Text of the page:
Secondly, the ‘economics of scale’ is elusive for a marginal farmer, as the land one possesses is not big enough to absorb the high component of fixed costs of mechanisation, including procurement of machinery, irrigation and electrification.
Thirdly, most of these “landless” or “less landed” farmers like Shambhu Mitra, have limited access to institutional credit (often being at the mercy of the village loan sharks), insurance and government benefits.
Our Constitution May Have the Answer to Problem of Tenancy & Land Holding
Like all mature democracies, we should also look to our Constitution for answers. The legislative powers with respect to land leasing, is vested in the state governments. Recent interventions such as the Model Agricultural Land Leasing Act, 2016 devised by the NITI Aayog for the states to adopt has not made any progress, as the states tinker with the model law or completely revamp it, thereby defeating its purpose. It is about time the central government amends the Constitution to exclusively legislate upon and regulate agricultural land, and follow it up with a new central land tenancy law.
The uniform law should concentrate on securing the title of the land so that the owner is not worried about any kind of interest of the lessee accruing on his land.
The central law can also stipulate a minimum lock-in period of about 3-5 years for the tenancy to operate. The security of tenure for both parties will encourage them to make long term investments in the land.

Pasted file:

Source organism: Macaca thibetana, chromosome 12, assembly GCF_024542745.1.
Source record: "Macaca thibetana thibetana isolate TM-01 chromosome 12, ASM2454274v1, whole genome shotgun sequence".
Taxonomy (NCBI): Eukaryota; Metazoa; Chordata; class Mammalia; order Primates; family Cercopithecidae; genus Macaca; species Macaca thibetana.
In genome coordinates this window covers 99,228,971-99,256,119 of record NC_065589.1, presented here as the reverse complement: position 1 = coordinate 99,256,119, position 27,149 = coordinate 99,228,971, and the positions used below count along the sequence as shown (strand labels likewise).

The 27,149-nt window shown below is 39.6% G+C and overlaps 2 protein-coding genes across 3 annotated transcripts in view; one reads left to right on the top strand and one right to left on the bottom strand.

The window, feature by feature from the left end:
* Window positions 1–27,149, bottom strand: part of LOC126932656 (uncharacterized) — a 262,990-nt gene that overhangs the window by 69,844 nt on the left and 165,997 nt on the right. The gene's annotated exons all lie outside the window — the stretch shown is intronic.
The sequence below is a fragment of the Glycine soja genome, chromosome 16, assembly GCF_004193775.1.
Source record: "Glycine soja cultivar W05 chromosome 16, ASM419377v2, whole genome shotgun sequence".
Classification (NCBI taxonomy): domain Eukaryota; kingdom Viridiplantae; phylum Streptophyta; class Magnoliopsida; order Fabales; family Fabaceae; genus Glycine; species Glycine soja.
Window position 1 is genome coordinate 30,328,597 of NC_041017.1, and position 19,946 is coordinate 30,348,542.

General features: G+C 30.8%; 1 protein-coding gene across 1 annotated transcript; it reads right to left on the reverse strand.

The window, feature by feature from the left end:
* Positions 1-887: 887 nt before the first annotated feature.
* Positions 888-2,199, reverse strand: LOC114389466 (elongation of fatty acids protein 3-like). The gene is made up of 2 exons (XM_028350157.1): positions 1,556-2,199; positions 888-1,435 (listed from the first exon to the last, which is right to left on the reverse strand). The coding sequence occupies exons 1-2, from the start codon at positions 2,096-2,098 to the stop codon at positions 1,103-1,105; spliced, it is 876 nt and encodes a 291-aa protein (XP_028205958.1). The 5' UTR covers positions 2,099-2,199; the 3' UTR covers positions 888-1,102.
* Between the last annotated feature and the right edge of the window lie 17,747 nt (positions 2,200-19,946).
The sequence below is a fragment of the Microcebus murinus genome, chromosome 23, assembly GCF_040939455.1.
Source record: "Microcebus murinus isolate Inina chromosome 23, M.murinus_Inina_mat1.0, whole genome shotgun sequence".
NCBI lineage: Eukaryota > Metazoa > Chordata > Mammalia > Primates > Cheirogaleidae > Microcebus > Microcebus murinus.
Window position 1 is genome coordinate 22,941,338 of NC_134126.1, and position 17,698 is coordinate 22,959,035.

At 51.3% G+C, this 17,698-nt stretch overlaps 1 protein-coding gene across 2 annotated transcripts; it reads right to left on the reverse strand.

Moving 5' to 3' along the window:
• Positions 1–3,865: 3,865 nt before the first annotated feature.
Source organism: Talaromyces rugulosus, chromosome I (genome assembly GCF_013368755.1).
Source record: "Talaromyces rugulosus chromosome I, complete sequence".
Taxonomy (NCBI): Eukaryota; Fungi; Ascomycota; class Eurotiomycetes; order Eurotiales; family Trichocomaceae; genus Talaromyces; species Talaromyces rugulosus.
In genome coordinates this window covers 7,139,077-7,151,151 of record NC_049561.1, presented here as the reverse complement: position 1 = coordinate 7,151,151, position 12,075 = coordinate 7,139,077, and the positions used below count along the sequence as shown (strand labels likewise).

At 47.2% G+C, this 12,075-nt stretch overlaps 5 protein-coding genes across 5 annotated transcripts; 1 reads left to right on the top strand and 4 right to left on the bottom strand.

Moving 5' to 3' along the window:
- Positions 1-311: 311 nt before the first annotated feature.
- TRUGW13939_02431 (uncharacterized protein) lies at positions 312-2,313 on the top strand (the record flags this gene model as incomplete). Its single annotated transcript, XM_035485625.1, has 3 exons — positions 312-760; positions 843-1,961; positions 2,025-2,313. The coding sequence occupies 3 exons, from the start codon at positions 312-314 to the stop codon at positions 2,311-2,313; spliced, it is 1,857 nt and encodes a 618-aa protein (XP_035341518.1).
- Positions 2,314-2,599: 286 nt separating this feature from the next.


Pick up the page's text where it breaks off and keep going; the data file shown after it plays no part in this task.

The central law should also remove limits on the size of the land that can be leased, and should allow sub-leasing and land pooling. All of this together will take care of the ‘economy of scale’, by allowing farmers to access larger tracts of land and to spread the fixed costs better.
How to Ease an Overburdened Agricultural Sector
The central law shall also enable the ‘marginal’ farmers to access institutional credit using their tenancy rights, with the output as a collateral, somewhat like the receivable project finance funding. The farmer would be eligible for various benefits such as insurance and other support, as they would no more be an “informal tenant”.
Lastly, the central law shall also ease the over-burdened agricultural sector. In India, 55-60 percent of the workforce are agriculturalists, producing merely 15 percent of the gross domestic product.
Clarity on the title would also allow owners of the land to lease away plots without the fear of losing it, and would allow them to concentrate on other income avenues.
The ‘marginal’ Indian farmer has managed to hang on not because of us, but in spite of us; that’s his act of defiance. Every day he manages to pick himself up and hopes for some transcendental intervention which is his article of faith. He/she still is willing to give us a chance, election after election. Are we ready to reciprocate?
 Situation Assessment Survey of Farmers, 2003, NSS 59th Round; OECD/ICRIER (2018), Agricultural Policies in India, OECD Food and Agricultural Reviews, OECD Publishing, Paris, last accessed on July 25, 2018 at https://doi.org/10.1787/9789264302334-en.
 Report of the Committee on Doubling Farmers’ Income, Vol. XIII, Structural Reforms and Governance Framework, dated January 2018.
(Pratik Patnaik is a lawyer and a constitutionalist. Fiscally conservative yet culturally liberal. A Delhi ‘yearner’ and a sucker for poetry. Wannabe policy commentator and an author of a best seller. He can be reached at @chiefdissenter. This is a personal blog, and the views expressed are the author’s own. The Quint neither endorses, nor is responsible for them.)